A Seattle roof gathers woe moss

A mossy roof in Seattle

A mossy roof in Seattle

As I review the characteristics that help define Seattle, several come to mind. They include beautiful vistas, liberal politics, omnipresent coffee shacks and, increasingly, LGBT relationships (led by the voters’ legalization of gay marriage and a openly gay new mayor, Ed Murray, who talks up his husband at every opportunity).

Here’s another: roof moss.

Various climatological factors make the tops of many Seattle houses look like petri dishes for clumps of green growths. The appearance is not exactly that of the quaint thatched roofs found in parts of the U.K. To me, a better label would be residential acne.

No less an authority than the Washington State University agricultural extension office in King County (where Seattle is located) has issued a published warning:

The unsightly look of moss on roofs is not the only reason that control of this moss is important. Moss will often grow so vigorously that it causes the singles or shakes to become loosened and raised. Under very wet conditions, water can back up under these raised areas and cause interior leaks and water damage. Often accompanying the moss will be a green coating of algae on those areas that the moss has not yet colonized. Algae becomes very slipper and treacherous and have been implicated in more than one roof-related disaster.

Seattle’s climate–abundant rain and humidity, plus moderate temperatures and minimal sun–is conducive to moss growth, but the city hardly is alone. However, in Seattle roof moss removal is something of a big industry unlike anything I have witnessed elsewhere. I hear competing commercials on the radio for the service, just like the spots aired in this sunshine-deficient climate by sellers of Vitamin D. From time to time I even have been cold-called at the New To Seattle world headquarters by moss removers who–lucky me–just happen to be working in my neighborhood.

I recently hired someone to climb up on my roof and whack all the moss (cleaning out gutters and pruning touching tree branches at the same time) while laying down something to keep the green stuff from reappearing for awhile. I paid my moss man–I don’t know what else to call him–about $400. That seems to be the going rate in Seattle for such a task, which is close to a day-long job involving tools, a high-pressure hose and application of the final treatment.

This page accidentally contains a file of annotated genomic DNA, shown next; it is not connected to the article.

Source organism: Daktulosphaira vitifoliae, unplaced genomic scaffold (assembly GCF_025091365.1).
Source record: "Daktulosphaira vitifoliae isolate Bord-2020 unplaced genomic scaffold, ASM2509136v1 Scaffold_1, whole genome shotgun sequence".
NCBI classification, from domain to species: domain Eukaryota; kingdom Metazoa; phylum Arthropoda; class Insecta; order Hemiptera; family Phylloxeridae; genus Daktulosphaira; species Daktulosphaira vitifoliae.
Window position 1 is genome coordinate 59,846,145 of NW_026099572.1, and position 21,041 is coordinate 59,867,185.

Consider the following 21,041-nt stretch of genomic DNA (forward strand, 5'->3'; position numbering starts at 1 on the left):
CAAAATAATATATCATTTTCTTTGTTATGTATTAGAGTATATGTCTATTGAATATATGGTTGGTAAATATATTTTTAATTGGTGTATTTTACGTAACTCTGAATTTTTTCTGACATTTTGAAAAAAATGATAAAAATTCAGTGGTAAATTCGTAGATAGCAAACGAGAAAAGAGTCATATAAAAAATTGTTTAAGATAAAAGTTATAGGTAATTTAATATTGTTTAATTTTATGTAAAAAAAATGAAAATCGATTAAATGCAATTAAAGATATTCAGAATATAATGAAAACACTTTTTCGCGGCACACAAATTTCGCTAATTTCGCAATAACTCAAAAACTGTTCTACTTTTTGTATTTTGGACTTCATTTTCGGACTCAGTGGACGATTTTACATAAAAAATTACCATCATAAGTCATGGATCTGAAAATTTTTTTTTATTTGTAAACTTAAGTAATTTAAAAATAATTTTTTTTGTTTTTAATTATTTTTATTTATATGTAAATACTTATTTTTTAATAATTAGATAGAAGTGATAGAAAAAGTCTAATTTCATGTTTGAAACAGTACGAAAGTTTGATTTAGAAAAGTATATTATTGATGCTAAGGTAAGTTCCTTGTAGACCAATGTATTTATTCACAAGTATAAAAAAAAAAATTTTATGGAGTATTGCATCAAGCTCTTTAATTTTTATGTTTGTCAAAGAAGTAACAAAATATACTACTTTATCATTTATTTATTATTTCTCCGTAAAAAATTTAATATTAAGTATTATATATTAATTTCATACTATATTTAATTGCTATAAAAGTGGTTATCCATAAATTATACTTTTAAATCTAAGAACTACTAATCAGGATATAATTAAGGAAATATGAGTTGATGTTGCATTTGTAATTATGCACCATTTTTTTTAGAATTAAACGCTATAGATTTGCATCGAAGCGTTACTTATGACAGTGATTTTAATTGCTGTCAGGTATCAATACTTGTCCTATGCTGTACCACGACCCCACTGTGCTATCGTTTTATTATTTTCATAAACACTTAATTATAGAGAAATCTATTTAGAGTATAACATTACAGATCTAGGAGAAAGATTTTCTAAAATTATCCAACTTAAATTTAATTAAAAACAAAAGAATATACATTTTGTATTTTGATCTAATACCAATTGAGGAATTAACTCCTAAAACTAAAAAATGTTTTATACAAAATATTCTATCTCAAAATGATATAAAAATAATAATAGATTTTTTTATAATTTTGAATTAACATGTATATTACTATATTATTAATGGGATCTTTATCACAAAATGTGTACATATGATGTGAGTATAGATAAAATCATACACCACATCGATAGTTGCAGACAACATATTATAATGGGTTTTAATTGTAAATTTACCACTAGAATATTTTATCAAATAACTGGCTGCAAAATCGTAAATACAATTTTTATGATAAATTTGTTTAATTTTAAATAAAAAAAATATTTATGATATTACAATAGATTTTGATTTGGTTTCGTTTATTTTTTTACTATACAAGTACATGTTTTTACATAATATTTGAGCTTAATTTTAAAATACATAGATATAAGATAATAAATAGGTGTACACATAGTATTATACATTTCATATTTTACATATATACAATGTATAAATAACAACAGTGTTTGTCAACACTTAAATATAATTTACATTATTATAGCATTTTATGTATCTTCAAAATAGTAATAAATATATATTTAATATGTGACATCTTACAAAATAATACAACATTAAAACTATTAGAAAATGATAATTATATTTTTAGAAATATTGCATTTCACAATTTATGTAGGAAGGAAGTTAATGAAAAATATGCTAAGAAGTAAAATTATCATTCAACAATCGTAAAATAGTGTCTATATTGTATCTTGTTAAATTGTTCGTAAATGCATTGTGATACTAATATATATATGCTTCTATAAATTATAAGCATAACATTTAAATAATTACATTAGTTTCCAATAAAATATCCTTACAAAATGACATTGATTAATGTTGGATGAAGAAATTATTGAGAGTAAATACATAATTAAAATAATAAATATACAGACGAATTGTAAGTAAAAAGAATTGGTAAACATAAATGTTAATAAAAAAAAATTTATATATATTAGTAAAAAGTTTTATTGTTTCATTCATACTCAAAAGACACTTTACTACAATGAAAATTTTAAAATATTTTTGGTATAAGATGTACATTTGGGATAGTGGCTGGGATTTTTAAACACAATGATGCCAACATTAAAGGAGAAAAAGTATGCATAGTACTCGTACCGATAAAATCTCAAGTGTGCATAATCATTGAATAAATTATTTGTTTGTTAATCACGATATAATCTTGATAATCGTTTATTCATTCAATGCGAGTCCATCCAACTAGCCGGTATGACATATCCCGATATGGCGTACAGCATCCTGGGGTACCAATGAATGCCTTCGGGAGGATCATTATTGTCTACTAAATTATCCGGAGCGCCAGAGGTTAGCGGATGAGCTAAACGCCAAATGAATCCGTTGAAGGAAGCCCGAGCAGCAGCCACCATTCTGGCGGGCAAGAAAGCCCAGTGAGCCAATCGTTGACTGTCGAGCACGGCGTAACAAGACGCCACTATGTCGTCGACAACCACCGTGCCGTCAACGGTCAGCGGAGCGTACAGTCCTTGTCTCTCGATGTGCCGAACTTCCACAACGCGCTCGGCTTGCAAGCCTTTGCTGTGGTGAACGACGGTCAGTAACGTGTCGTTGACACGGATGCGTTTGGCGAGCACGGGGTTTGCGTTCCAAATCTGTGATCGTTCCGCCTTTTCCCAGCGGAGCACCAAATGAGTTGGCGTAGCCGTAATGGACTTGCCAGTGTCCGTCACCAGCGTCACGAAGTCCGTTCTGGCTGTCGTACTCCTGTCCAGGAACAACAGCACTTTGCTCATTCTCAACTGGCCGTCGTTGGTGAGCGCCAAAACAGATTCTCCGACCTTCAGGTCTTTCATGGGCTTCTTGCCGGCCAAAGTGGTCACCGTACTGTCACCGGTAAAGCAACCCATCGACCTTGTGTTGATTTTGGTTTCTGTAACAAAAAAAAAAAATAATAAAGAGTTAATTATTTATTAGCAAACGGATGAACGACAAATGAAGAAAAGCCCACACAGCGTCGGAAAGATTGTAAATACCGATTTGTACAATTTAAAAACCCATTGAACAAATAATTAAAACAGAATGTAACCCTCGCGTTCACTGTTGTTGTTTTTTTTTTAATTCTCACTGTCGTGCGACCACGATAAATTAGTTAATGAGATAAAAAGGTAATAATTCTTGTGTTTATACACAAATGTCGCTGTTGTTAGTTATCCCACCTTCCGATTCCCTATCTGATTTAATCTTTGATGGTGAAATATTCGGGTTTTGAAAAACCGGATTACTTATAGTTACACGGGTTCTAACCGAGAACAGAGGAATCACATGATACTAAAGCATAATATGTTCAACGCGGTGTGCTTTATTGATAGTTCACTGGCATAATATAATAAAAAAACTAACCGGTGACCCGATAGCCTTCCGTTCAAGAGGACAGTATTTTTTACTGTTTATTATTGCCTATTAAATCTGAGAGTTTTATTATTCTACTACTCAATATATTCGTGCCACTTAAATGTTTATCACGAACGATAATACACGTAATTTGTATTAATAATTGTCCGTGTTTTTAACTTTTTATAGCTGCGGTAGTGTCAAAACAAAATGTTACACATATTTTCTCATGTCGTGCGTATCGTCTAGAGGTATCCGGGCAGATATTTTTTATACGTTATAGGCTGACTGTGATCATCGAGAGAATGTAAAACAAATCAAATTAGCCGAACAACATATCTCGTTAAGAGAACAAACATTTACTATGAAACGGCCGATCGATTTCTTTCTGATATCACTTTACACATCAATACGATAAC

I have heard a fair amount of folk lore in Seattle about roof moss. Some of it even appears to be true. Moss tends to grow better on a roof’s north side, which gets less sun and thus retains longer the moisture that moss craves.

But a lot of the talk seems doubtful to me. For example, I have been told more than once that roof damage comes because mosses are acid-seeking plants that literally eat into shingles, which are acidic, creating holes. From what I can tell, the damage comes not from an appetite but because the sheer growth of moss over time can dislodge those shingles, creating openings for some of Seattle’s 37 inches of annual rain.

In this city of professed environmentalism, there does seem to be a split of opinion on what to put on a roof to retard future moss growth. The garden stores sell all kinds of herbicides, but the storm run-off could cause pollution to bodies of water and damage to vegetation below. Believe it or not, the classic fix is to nail zinc strips near the peak of the roof. For some reason, zinc kills moss and the gradual dispersion as the strips weather does the trick. But this is very expensive.

My moss man took a lighter approach. He laid down a dusting of simple laundry detergent, which, since it is used to clean the clothing we wear, isn’t that toxic. He said the more it rains, the better the anti-moss effect.

Roof moss removers–in Seattle and anywhere else–haven’t yet been celebrated in folklore, mythology or culture like another category of human rooftop workers, chimney sweeps. They originally were perceived in the U.K. and the U.S. as child labor exploiters–only kids were small enough to wiggle into dangerously narrow flues. But eventually, chimney sweeps got better press–thanks partly to the development of cleaning tools eliminating the need for children–to the point where their image today is that of agile, good-natured folks who bring good luck.

That industry might also thank Dick Van Dyke’s turn as an amicable chimney sweep in the celebrated 1964 movie, Mary Poppins.  The famous tune he sung, “Chim Chim Cher-ee,” actually won the Oscar for best original song.

Thus, I perceive a promising promotional opportunity in Seattle. Maybe a reality TV show. I could see Green’s Anatomy. Or maybe Mossless in Seattle.

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